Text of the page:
We’ll have to put this in the “wait and see” basket.

Friday, March 2, 2018

RootsTech has started: Connect. Belong.

Rootstech 2018 has started!

Queues for Registration
When registrations opened at Midday on Tuesday over 14,200 people had registered. There were representatives of every American State (the first time this has happened) and 42 other countries.  There are 197 exhibitors (and 60 of them are new companies) and over 300 classes. Not surprisingly, the queues for registration were loooooong.

The lectures started at 9.30, and many of the sessions were completely full, they were so popular.  But it’s not as if there weren’t plenty of other classes to choose from – there are about 25 concurrent streams!

Time to blow my own horn. After lunch it was time for me to give my talk on the Registry of Deeds in Ireland. It was in a room with a capacity of 228 people, and there were probably less than half a dozen seats left when I started.  I got plenty of good feedback, which is always reassuring.
Crowds at my talk

Jason Hewlett
The “official” opening was at 4.30pm. Jason Hewlett was once again the MC (or Emcee as he has on his splash screen). As well as entertaining us with a song, he got the audience to open up the FamilySearch app on our mobiles and click on “Find my relatives at RootsTech” the app would process for a little while, and then show you a list of your relatives at the conference based on the trees that we have uploaded to FamilySearch FamilyTree.  I had lots of relatives, but the closest was a 4th cousin who is related to me through my Manning ancestors from Co. Wicklow. We have met up and when the chaos of RootsTech is over we’ll be able to stay in touch to concentrate on our shared ancestors.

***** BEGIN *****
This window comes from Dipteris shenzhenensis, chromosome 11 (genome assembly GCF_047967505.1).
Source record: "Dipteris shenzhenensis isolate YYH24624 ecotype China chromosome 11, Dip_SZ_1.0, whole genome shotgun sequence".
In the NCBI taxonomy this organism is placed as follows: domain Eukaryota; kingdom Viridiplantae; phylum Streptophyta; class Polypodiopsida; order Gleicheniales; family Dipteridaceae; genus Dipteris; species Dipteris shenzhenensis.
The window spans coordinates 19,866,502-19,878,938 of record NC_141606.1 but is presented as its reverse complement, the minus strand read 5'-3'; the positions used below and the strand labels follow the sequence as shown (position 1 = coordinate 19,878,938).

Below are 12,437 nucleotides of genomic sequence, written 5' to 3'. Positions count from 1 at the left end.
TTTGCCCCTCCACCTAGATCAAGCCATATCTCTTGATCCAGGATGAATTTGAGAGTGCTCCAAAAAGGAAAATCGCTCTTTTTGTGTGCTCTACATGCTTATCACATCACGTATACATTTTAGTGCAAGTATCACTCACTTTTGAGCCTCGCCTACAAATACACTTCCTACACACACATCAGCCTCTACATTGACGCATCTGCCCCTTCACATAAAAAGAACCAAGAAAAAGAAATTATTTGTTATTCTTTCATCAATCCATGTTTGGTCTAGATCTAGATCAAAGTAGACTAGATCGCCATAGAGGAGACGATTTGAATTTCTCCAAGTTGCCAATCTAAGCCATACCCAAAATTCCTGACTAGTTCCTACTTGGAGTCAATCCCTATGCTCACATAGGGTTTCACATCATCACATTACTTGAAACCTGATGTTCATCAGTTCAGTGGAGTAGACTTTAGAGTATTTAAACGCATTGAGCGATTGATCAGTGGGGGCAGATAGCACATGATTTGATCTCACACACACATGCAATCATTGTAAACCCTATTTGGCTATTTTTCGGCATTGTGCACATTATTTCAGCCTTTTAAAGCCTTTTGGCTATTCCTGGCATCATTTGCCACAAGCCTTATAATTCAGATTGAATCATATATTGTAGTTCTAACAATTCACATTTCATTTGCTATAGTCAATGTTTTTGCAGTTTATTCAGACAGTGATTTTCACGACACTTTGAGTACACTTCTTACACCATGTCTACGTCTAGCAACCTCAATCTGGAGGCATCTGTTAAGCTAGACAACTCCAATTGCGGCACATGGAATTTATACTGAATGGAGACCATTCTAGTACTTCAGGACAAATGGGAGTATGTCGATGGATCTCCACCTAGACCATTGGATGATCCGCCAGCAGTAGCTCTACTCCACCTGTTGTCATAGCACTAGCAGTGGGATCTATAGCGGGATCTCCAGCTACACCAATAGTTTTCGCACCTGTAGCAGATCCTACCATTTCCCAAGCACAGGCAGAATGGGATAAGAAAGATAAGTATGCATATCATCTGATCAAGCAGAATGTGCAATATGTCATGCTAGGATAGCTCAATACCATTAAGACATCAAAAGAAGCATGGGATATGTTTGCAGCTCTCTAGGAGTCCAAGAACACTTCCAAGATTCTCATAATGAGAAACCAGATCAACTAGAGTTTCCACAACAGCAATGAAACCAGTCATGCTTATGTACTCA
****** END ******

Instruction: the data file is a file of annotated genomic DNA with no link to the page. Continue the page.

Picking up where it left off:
Steve Rockwood was the keynote, and talked about the conference theme of “Connect. Belong”. He said that FamilySearch wants people to connect (like we did with the app mentioned above), because when we connect we treat each other differently. Connections can generate emotions, as with the discoveries LeVar Burton made last year which brought him to tears.

The connection process starts with Discovery. While research bores most people (but not genealogists!) the discoveries that the research leads to can really excite people. DNA testing is a booming area, and most people are coming to it with a sense of discovery.

Steve Rockwood
Steve then highlighted the need to gather and collect the records before it is too late. Not just the records in archives and repositories, but also the records (and memories) at risk in our families. Steve’s son videoed his grandfather after that man had been diagnosed with terminal cancer, and the answers he gave to the questions that were asked form a precious part of their family archive.

Steve summed up his message again: “It matters because when we connect we treat each other differently.”

Disclaimer: As a Rootstech Ambassador I receive complimentary admission to the event, invitations to some extra events and dinners and a free registration to give to one of my readers. I bear the cost of my return airfares from Australia and pay for my accommodation and meals.